Campaigns brace for their own #MeToo moment
Illustration: Rebecca Zisser / Axios
The freewheeling culture of campaigns is colliding with America's #MeToo moment. Last week revealed sexual misconduct issues with former staffers for Hillary Clinton (her 2008 campaign faith advisor) and Marco Rubio (his chief of staff, who was previously one of his presidential campaign aides and his Senate campaign manager).
Why it matters: These are two recent examples of a much larger issue. Many campaigns, often likened to startups, don't have human resources staff. Even on those that do, campaign staffers are unaware of what's available to them and how to report an issue if something happens.
Background: Staffers who've worked on a political campaign will tell you about 15- to 20-hour days, frequent outings with alcohol, and high-pressure situations while working seven days a week in tight quarters with 20-somethings.
The line between what was social and what was professional was very blurry— Former organizer on Hillary Clinton's presidential campaign.
Most former campaign staffers laughed when asked about the presence of HR on their campaigns. Human resources policies vary by campaign and most times they're buried in an employee handbook given to staffers on their first day. According to conversations with 14 former staffers:
- House race: Typically no HR department or person because they're so small.
- Governor/Senate race: An email address to which employees can send questions and complaints, or a de facto HR person who is typically the campaign or operations manager.
- Presidential: Usually a 3- to 4-person office dedicated to HR at HQ (but it varies by state).
When there's no clear HR director, staffers are left to confide in bosses or colleagues when an issue comes up. That's not easy when reporting one colleague could jeopardize chances of working for another on a later campaign.
- A former field organizer for Tom Perriello's Virginia gubernatorial race said she was harassed — verbally not physically — by another staffer who worked out of the campaign headquarters. She didn't feel comfortable going to the designated HR staffer in person because his office was connected to the HQ office: "I can’t go into there without raising red flags."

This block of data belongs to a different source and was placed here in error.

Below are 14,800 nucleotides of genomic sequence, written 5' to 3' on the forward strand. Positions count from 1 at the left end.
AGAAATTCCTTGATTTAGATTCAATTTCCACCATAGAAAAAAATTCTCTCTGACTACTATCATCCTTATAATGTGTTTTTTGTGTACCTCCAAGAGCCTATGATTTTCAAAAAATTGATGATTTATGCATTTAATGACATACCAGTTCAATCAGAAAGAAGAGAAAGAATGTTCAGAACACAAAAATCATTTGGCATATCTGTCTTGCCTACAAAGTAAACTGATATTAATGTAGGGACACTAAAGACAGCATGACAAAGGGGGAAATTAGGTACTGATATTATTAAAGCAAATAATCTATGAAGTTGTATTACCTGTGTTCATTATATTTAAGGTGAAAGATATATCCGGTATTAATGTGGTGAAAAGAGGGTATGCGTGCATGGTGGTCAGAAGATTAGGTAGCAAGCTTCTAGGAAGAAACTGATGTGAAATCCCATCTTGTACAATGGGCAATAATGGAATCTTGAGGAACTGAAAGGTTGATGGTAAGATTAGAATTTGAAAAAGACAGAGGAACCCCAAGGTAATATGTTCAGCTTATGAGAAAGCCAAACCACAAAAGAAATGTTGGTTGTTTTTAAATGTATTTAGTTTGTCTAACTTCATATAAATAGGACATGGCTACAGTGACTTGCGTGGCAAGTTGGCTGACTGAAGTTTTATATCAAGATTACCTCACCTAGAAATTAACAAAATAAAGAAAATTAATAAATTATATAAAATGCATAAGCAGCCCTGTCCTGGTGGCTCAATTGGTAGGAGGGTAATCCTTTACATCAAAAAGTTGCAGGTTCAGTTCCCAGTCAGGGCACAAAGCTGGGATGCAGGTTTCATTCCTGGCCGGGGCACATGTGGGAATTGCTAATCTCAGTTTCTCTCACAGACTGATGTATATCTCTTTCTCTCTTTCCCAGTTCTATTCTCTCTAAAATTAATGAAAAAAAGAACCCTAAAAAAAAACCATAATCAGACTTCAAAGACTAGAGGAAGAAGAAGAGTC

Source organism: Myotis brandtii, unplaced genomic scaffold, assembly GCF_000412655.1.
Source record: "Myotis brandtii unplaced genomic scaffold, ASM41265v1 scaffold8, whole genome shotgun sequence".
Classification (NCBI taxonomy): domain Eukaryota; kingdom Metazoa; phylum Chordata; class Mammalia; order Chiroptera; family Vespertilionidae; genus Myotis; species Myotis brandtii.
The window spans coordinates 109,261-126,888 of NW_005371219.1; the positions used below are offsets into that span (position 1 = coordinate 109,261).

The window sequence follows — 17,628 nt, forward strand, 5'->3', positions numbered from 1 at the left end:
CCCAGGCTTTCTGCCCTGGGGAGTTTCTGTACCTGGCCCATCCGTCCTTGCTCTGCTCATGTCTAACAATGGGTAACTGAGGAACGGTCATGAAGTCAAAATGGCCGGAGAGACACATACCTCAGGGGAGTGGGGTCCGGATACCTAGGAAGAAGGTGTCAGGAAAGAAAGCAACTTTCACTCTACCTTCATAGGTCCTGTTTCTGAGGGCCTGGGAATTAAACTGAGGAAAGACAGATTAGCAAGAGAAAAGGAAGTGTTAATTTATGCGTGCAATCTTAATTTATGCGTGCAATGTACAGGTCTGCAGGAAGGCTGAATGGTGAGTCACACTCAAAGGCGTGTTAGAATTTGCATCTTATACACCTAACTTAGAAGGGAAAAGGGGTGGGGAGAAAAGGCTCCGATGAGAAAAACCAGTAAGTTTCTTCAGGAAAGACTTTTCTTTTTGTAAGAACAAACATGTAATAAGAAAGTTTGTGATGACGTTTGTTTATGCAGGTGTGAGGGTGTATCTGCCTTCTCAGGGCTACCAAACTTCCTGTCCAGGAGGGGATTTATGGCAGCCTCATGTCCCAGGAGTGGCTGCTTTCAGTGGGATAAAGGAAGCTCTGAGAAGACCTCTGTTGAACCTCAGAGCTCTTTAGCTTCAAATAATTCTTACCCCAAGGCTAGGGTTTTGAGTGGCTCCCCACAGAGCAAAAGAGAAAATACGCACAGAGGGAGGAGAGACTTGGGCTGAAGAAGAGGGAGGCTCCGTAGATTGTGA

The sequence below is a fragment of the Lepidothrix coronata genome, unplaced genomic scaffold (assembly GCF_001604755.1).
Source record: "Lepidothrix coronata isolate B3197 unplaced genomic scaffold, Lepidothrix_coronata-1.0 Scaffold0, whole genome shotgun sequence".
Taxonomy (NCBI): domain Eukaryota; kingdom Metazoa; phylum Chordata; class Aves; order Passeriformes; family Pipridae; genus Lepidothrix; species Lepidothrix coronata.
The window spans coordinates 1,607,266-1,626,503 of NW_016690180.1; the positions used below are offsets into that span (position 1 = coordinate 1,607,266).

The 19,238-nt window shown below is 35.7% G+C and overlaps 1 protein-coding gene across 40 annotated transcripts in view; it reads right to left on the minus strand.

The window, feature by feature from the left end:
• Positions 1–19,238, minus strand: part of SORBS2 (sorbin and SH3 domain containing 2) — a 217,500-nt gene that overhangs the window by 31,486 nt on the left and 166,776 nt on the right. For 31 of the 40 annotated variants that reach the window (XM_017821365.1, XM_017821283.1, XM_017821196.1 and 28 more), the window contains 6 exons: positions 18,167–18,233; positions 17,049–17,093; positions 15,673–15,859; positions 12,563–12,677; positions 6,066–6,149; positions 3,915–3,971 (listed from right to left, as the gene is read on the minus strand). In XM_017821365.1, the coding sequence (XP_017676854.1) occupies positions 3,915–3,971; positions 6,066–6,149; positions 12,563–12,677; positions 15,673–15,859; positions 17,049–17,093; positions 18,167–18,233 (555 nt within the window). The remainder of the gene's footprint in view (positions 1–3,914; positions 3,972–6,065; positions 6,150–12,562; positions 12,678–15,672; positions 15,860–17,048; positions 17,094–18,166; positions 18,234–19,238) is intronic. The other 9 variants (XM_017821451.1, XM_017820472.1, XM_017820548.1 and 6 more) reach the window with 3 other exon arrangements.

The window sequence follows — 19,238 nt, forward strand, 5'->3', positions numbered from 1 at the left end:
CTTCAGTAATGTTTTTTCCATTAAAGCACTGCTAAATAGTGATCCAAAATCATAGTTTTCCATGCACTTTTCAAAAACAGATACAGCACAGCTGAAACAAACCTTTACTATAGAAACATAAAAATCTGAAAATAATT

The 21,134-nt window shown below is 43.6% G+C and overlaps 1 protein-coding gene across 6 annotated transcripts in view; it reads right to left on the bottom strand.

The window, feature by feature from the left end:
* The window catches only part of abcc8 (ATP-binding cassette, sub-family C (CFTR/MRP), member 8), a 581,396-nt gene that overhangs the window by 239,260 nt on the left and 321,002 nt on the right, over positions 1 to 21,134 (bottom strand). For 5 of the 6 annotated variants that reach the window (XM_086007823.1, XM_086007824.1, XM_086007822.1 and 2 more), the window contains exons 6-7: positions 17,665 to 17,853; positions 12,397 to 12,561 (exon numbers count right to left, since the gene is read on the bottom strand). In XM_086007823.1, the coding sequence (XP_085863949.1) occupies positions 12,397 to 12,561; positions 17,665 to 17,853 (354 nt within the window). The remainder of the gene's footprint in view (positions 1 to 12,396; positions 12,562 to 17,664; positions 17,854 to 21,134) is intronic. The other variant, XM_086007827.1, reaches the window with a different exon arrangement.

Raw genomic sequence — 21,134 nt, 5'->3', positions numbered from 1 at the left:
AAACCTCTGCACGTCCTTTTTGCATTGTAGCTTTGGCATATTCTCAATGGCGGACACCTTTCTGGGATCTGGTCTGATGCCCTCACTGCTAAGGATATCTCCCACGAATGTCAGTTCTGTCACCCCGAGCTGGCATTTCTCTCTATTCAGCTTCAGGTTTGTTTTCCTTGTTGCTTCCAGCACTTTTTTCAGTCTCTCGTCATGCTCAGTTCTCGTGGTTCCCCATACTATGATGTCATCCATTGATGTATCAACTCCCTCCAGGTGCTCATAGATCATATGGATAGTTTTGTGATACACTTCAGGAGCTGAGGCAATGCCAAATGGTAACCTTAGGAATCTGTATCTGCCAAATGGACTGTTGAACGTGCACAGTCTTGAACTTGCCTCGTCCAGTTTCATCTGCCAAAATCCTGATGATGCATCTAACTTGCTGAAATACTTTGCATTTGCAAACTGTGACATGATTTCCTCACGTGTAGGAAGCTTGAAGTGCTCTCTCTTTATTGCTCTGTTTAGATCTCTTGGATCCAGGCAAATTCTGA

- And she couldn't go to her direct boss, the field director, because that's who hired the staffer who harassed her.
- Another former campaign staffer, Aleigha Cavalier, was 22 when she worked as the operations manager for a 75-person statewide governors race in 2010. She became the "catch-all" HR person because the campaign hadn't hired anyone for it.
"I don’t even remember getting sexual harassment or assault training, or a conversation about systems in place to report if something happened."— Aleigha Cavalier
Why this happens: Campaigns typically only last a few months, they have limited budgets and they operate so fast they rarely take the time for things like a 90-minute training video.
For the 2018 midterms:
- Republican House and Senate campaign organizations said they have policies in place to ensure a safe work environment, and encourage campaigns to adopt similar HR guidelines.
- The Democratic National Committee is offering training programs to state party chairs. The Senate campaign organization is working with campaigns on HR guidelines while the House organization is now requiring written policies and online training, and offering more in-person training to campaign managers.
Bottom line: Campaigns don't seem to have a solution to this issue in a year when it will be under heightened scrutiny because of the #MeToo movement.
I’ll be following this throughout the 2018 election and can be reached at firstname.lastname@example.org if you have stories to share from your experience on a campaign.